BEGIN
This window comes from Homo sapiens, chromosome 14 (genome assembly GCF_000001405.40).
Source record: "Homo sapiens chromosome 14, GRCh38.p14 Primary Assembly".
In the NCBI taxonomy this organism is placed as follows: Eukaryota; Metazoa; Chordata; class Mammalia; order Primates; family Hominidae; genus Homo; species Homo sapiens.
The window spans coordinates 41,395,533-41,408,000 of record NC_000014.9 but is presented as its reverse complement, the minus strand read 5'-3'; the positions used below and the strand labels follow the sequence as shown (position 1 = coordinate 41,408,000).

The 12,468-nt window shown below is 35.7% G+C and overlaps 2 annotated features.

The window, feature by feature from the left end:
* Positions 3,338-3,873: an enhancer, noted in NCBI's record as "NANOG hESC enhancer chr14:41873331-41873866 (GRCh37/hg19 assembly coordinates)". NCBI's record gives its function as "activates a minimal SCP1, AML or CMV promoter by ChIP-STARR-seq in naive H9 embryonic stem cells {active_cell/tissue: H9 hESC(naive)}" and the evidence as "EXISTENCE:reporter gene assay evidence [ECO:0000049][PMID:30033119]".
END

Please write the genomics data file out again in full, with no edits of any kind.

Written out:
This window comes from Homo sapiens, chromosome 14 (genome assembly GCF_000001405.40).
Source record: "Homo sapiens chromosome 14, GRCh38.p14 Primary Assembly".
In the NCBI taxonomy this organism is placed as follows: Eukaryota; Metazoa; Chordata; class Mammalia; order Primates; family Hominidae; genus Homo; species Homo sapiens.
The window spans coordinates 41,395,533-41,408,000 of record NC_000014.9 but is presented as its reverse complement, the minus strand read 5'-3'; the positions used below and the strand labels follow the sequence as shown (position 1 = coordinate 41,408,000).

The 12,468-nt window shown below is 35.7% G+C and overlaps 2 annotated features.

The window, feature by feature from the left end:
* Positions 3,338-3,873: an enhancer, noted in NCBI's record as "NANOG hESC enhancer chr14:41873331-41873866 (GRCh37/hg19 assembly coordinates)". NCBI's record gives its function as "activates a minimal SCP1, AML or CMV promoter by ChIP-STARR-seq in naive H9 embryonic stem cells {active_cell/tissue: H9 hESC(naive)}" and the evidence as "EXISTENCE:reporter gene assay evidence [ECO:0000049][PMID:30033119]".